For loops - running method calls in the declaration

For loops are a key part of recursive code, allowing us to iterate over items in a vector, or perform actions a set number of times without repeating the lines of code. We all know how they can be applied and declared, however, something which may not be very well-known is the ability to call a function or other code in the 'declaration' of the for loop.

Declaring a for loop

A for loop contains three basic elements - the initialisation of the variable being used, the condition on which to terminate the loop, and the increment for the variable. A common example is:

1 for(int x = 0; x < myVector.size(); x++)

Where x is our control variable, we'll loop through the elements in our vector and increment x by one at the end of each loop.

Using this knowledge allows us to make use of the for loops declaration statement in additional ways that might commonly be used within the for loop itself. For example, you can declare a for loop to include a method call, like so:

1 for(int x = 0; x < myVector.size(); x++, myFunction())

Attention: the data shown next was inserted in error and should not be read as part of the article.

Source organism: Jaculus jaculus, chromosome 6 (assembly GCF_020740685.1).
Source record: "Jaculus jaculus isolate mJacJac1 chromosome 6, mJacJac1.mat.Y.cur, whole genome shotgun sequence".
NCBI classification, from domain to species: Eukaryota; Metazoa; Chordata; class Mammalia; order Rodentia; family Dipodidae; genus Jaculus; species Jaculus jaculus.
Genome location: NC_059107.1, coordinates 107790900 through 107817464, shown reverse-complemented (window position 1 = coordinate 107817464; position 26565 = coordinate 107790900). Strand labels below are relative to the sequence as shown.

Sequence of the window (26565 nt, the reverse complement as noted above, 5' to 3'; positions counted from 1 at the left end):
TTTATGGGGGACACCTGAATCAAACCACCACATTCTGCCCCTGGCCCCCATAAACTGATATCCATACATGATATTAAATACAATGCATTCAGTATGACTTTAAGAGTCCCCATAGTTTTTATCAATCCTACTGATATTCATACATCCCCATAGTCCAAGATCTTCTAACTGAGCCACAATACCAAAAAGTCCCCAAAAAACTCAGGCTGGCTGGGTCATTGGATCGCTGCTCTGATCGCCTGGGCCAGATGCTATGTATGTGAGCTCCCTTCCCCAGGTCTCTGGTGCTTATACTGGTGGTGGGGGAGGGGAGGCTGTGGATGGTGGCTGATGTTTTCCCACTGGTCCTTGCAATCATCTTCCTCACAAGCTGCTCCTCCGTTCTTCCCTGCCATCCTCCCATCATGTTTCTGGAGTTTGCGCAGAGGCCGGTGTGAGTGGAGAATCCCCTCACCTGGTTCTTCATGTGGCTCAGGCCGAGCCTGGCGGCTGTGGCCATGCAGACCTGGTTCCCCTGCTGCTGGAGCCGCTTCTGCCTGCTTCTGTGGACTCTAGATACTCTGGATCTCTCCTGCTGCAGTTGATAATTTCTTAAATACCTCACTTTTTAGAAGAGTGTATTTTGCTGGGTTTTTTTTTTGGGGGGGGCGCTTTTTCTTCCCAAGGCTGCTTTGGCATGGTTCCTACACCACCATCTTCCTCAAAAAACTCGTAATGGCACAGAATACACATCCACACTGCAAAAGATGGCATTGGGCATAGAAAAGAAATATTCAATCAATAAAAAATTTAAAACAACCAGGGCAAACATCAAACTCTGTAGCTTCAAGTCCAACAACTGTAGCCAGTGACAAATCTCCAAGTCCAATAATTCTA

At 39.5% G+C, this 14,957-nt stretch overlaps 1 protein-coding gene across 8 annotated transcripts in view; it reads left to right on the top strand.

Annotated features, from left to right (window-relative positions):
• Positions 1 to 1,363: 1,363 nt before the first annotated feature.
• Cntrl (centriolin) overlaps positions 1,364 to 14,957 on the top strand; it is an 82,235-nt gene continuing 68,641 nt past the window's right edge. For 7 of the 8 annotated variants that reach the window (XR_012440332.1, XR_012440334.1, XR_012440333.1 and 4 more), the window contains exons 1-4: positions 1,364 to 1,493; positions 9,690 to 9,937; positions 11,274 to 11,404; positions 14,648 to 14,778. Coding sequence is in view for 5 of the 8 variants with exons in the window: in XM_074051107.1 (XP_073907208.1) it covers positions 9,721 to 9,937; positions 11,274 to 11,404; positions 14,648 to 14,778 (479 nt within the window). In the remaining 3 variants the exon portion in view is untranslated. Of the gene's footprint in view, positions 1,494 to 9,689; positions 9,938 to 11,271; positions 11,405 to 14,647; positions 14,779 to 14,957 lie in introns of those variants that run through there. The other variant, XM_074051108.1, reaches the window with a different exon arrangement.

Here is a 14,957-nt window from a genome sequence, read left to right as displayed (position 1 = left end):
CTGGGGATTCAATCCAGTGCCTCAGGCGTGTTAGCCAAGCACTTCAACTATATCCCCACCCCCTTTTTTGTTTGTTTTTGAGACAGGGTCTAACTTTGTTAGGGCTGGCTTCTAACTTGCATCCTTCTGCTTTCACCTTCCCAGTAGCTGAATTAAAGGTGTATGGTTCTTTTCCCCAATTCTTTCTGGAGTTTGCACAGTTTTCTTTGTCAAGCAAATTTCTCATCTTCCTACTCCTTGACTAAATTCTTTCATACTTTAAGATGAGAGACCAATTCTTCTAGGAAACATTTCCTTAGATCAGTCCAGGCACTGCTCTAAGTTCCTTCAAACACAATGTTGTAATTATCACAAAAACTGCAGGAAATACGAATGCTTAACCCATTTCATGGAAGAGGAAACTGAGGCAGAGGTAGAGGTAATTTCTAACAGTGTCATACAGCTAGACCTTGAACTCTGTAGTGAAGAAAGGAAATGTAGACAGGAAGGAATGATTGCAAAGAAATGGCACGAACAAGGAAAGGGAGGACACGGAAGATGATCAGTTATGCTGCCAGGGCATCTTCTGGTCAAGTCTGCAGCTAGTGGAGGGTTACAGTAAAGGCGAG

Here, alongside our increment of x, we're also calling a function 'myFunction()' to be run at the end of each loop. Normally of course, you would put this at the end of your loop, which would have the same effect, but there are some possibilities where you might enjoy employing this - perhaps to save putting it into brackets (and saving all of 3 lines of code) or, perhaps rather more mean, you could use it to make your code slightly less readable (after all, no one will be expecting it) and frustrate people new to coding as they try to work out what's going on. Of course it's not just methods you could put there - anything which you want to run at the end of each loop can go there.

This post has been to highlight this little feature of the for loop which isn't easy to find elsewhere. And there is good reason for that - putting a function call inside the for loop declaration would render your code less-readable when you can put it into the loop itself (as part of the code or on its own if that's the only thing that loop would need to do). So use this at your discretion, just don't be surprised to get someone asking you what's going on later!

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